The Handbook of Academic Writing offers practical advice to busy academics who want, and are often required, to integrate writing into their working lives. It defines what academic writing is, and the process of getting started through to completion, covering topics such as: Gaining momentum Reviewing and revising Self-discipline Writing regularly Writers' groups and retreatsAcademic writing is one of the most demanding tasks that all academics and researchers face. In some disciplines there is guidance on what is needed to be productive, successful writers; but in other disciplines there is no training, support or mentoring of any kind. This book helps those in both groups not only to improve their writing skills and strategies, but, equally importantly, to find satisfaction in engaging in regular and productive writing. Underpinned by a diverse range of literature, this book addresses the different dimensions of writing. The fresh approach that Murray and Moore explore in this book includes developing rhetorical knowledge, focusing on writing behaviours and understanding writing contexts.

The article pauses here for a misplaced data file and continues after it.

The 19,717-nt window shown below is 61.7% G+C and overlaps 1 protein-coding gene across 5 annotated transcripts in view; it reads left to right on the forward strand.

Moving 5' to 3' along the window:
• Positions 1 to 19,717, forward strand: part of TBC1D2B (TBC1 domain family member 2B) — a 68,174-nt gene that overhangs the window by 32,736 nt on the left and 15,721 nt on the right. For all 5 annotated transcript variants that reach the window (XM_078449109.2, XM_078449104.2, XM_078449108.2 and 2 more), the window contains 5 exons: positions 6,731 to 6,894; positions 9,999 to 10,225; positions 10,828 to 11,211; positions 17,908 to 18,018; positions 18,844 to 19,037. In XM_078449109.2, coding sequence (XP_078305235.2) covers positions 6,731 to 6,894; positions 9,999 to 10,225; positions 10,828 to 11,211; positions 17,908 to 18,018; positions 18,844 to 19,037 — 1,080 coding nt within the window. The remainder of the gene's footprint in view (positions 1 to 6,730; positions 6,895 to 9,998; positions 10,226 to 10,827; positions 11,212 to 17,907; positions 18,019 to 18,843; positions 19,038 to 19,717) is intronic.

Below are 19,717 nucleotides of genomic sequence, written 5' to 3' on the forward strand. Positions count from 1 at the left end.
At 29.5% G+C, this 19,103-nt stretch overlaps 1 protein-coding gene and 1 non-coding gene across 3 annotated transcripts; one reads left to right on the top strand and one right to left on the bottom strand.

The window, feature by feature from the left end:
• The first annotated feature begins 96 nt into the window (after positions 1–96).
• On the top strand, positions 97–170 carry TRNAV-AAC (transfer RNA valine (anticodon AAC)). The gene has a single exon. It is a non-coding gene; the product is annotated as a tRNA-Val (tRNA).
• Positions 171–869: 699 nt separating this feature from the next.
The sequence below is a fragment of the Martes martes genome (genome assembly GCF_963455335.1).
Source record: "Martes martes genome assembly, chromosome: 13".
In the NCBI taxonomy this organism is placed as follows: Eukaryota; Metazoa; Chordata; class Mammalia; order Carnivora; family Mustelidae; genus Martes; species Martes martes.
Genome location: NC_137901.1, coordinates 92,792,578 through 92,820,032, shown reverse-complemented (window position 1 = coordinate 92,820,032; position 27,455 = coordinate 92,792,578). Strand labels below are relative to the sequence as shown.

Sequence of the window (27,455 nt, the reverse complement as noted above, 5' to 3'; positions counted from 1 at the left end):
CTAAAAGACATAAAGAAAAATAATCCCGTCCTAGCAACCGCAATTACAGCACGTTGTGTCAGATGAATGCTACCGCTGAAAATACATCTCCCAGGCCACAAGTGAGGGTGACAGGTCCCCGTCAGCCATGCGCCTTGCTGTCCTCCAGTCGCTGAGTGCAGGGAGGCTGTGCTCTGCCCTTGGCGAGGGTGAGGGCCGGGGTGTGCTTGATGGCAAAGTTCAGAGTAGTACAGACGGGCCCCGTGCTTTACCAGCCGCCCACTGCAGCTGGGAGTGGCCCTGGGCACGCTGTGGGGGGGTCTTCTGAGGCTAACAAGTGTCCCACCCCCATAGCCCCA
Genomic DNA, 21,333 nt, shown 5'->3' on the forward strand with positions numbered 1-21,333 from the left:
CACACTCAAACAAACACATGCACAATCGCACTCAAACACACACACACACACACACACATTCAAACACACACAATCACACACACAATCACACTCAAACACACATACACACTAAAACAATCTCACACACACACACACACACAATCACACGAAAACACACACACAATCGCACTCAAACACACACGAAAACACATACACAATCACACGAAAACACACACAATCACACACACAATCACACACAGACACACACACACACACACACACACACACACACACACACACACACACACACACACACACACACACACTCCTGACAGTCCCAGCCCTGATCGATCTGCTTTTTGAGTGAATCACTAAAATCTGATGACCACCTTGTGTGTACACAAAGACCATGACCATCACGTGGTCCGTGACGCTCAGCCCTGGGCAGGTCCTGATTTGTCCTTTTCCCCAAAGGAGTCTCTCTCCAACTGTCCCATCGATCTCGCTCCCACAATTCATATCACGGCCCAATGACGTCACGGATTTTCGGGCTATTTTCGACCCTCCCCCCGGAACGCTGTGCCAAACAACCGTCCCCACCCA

This book will help writers in academic contexts to develop a productive writing strategy, not only for research monitoring exercises, but also for the long term.
Buy Handbook of Academic Writing book by Rowena Murray from Australia's Online Bookstore, Boomerang Books.
(90mm x 60mm x 5mm)
Open University Press
Publisher: Open University Press
Country of Publication:
Author Biography - Rowena Murray
Rowena Murray is a Reader in the Department of Educational and Professional Studies at the University of Strathclyde. She regularly facilitates a range of innovative and informative professional workshops and seminars designed to help academics to develop and enhance their writing. She is the also the author of How to Survive your Viva (2003) How to Write a Thesis (2006, 2nd edition) and Writing for Academic Journals (2005), all published by the Open University Press-McGraw-Hill. Sarah Moore is Dean of Teaching and Learning at the University of Limerick in Ireland and a member of Ireland's Higher Education Authority (HEA). A teacher and researcher in the area of organisational behaviour and development, she has used the principles of this discipline to help develop more effective academic practices and processes both within and beyond her own institution. She has designed and delivered nine dedicated writers' retreats for academics within the last five years. Sarah is also the lead author of How to be a Student (Open University Press, 2005).